The Flu and Heart Disease

Things Heart Patients Should Know about the Flu

Many people don’t get flu vaccinations or  don’t really worry about getting the flu. However flu season poses special problems for heart patients.  The flu viruses might act as triggers for heart attacks in cardiovascular patients. It also triggers high blood sugars in the diabetics as a result of the stress of illness which then increases heart stress. It often takes longer to recovery from in heart patients and can be more serious with more complications. Here is what the American Heart Association reports on how the flu affects the heart.

The flu can leave most people sick for a few days, but it can be a much more serious ordeal if you have heart disease or have had a stroke.

In fact, the flu can cause complications, including bacterial pneumonia, or the worsening of chronic heart problems.

“It’s more stress on your heart. It has to work harder to pump blood through your lungs,” said Donna Arnett, Ph .D ., chair and professor of epidemiology at the School of Public Heath at the University of Alabama at Birmingham and the president of the American Heart Association.

Because of potential complications, which can sometimes lead to death when a patient is already sick, it becomes even more important to avoid the flu if you have heart disease and as you get older, Dr. Arnett said.



Scientists from TIMU Study Group and Network for Innovation in Clinical Research analyzed published clinical trials involving a total of 3,227 patients, half of whom had been diagnosed with heart disease. Participants, whose average age was 60, were randomly assigned to either receive flu vaccine or a placebo shot, then their health was tracked for 12 months.

A number of studies have shown a link between heart attacks and a prior respiratory infection. A 2010 study of about 78,000 patients age 40 or older found that those who had gotten a flu shot in the previous year were 20 percent less likely to suffer a first heart attack, even when such cardiovascular risks as smoking, high cholesterol, hypertension and diabetes were taken in account.

Scarier still, researchers report that up to 91,000 Americans a year die from heart attacks and strokes triggered by flu. This grim statistic prompted the American Heart Association and American College of Cardiology to issue guidelines recommending vaccination for patients with cardiovascular disease (CVD). The CDC advises flu shots for everyone over six months of age, but cautions that certain people should check with a medical provider before being immunized.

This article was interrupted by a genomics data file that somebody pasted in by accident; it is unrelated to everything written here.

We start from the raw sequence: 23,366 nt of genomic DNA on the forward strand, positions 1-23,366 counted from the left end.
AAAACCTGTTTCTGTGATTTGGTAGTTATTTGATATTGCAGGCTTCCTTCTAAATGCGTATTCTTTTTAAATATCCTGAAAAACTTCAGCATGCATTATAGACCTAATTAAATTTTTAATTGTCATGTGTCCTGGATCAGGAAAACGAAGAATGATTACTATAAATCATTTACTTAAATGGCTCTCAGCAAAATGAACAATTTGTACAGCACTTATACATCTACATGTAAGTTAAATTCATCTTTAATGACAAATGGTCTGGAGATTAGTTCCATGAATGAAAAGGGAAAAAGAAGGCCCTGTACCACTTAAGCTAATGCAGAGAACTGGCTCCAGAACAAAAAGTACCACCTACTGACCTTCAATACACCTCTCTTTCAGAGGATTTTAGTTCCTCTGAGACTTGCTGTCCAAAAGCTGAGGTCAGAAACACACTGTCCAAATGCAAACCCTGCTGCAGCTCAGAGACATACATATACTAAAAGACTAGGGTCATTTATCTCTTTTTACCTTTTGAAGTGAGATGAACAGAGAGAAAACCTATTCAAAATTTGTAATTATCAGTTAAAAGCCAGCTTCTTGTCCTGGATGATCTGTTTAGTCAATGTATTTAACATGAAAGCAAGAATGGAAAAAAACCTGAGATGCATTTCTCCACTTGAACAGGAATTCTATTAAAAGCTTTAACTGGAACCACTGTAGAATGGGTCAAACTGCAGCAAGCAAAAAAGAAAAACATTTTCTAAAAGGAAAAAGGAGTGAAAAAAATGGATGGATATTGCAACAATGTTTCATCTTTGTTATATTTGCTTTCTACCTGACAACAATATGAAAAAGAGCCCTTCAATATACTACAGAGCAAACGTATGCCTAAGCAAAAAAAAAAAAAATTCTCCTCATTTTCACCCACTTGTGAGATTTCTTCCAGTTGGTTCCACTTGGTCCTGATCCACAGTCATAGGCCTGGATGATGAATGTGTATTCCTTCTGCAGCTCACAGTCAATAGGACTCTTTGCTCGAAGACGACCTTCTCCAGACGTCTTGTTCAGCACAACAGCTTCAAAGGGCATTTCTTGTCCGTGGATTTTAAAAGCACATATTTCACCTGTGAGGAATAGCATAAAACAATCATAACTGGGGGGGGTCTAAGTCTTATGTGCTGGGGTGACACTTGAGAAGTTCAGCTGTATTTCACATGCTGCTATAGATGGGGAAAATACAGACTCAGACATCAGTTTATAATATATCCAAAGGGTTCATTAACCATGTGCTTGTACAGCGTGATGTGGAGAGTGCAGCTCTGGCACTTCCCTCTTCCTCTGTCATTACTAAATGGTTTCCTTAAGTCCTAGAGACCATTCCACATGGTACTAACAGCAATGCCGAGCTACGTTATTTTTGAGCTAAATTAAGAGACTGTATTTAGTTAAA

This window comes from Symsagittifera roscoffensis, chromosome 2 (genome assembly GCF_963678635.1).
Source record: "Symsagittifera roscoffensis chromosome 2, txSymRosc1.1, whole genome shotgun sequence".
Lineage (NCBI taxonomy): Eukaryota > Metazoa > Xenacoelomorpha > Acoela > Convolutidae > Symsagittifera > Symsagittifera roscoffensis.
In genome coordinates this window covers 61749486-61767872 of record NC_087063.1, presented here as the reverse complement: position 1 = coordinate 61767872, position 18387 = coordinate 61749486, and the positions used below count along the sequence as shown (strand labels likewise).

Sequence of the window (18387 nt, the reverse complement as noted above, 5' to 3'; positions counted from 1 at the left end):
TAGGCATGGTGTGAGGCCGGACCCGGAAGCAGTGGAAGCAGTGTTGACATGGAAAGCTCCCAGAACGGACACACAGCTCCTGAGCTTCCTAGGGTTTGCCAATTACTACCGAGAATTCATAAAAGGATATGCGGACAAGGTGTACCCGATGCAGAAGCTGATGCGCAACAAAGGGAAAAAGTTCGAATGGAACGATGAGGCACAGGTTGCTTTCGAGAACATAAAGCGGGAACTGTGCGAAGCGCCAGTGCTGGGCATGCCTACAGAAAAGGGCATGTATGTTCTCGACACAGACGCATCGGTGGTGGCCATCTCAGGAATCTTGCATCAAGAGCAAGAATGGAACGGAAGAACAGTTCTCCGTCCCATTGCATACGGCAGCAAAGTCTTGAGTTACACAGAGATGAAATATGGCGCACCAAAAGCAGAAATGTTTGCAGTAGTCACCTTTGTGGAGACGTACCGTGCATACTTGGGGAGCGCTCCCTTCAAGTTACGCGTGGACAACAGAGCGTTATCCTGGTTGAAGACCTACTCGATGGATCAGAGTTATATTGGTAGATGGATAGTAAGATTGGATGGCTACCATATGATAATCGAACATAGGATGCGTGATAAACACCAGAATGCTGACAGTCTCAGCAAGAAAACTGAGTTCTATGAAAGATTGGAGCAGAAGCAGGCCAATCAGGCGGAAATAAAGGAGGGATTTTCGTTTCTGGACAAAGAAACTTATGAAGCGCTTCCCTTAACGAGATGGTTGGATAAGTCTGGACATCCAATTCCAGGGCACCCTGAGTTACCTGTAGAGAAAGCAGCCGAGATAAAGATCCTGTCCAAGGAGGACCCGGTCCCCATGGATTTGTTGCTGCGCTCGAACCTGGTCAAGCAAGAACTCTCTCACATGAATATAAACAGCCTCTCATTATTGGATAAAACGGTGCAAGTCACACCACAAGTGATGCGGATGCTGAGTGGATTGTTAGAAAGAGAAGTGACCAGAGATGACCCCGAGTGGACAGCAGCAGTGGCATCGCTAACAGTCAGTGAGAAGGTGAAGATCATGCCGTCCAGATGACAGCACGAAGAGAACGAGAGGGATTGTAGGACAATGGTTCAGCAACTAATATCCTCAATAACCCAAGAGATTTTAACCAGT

Sadly, fewer than half of Americans with high-risk conditions like heart disease get the shot, leaving themselves dangerously unprotected against both flu complications and cardiovascular events. In fact, the CDC actually uses heart attack rates to track seasonal flu outbreaks, says Dr. Bale. “They look for areas with a sudden surge in heart attacks and send a team to investigate, because the cause is almost always a spike in flu cases.”

Those who got the flu shot were 50 percent less likely to suffer major cardiac events (such as heart attacks or strokes) and 40 percent less likely to die of cardiac causes. Similar trends were found in patients with and without previous heart disease.

To picture how flu could ignite a heart attack or stroke in someone with CVD, think of cholesterol plaque as kindling, says Dr. Bale. “Inflammation, which has recently been shown to actually cause heart attacks, is what lights the match, causing plaque to explosively rupture through the arterial wall.”

When a plaque rupture tears the blood vessel lining, the body tries to heal the injury by forming a blood clot. If the clot obstructs a coronary artery, it can trigger a heart attack, while a clot that travels to the brain could ignite an ischemic stroke. It’s a myth that plaque buildup alone sparks heart attacks, since numerous studies have shown that what chokes off flow to the heart is a clot.

“Inflammation is a key player in destabilizing plaque, explaining why some people with relatively little build up in their arteries have heart attacks or stroke, while others with substantial plaque deposits never suffer these events,” says Dr. Bale, who advises all of his patients to get flu shots to guard against inflammation, the body’s response to viral and bacterial infections.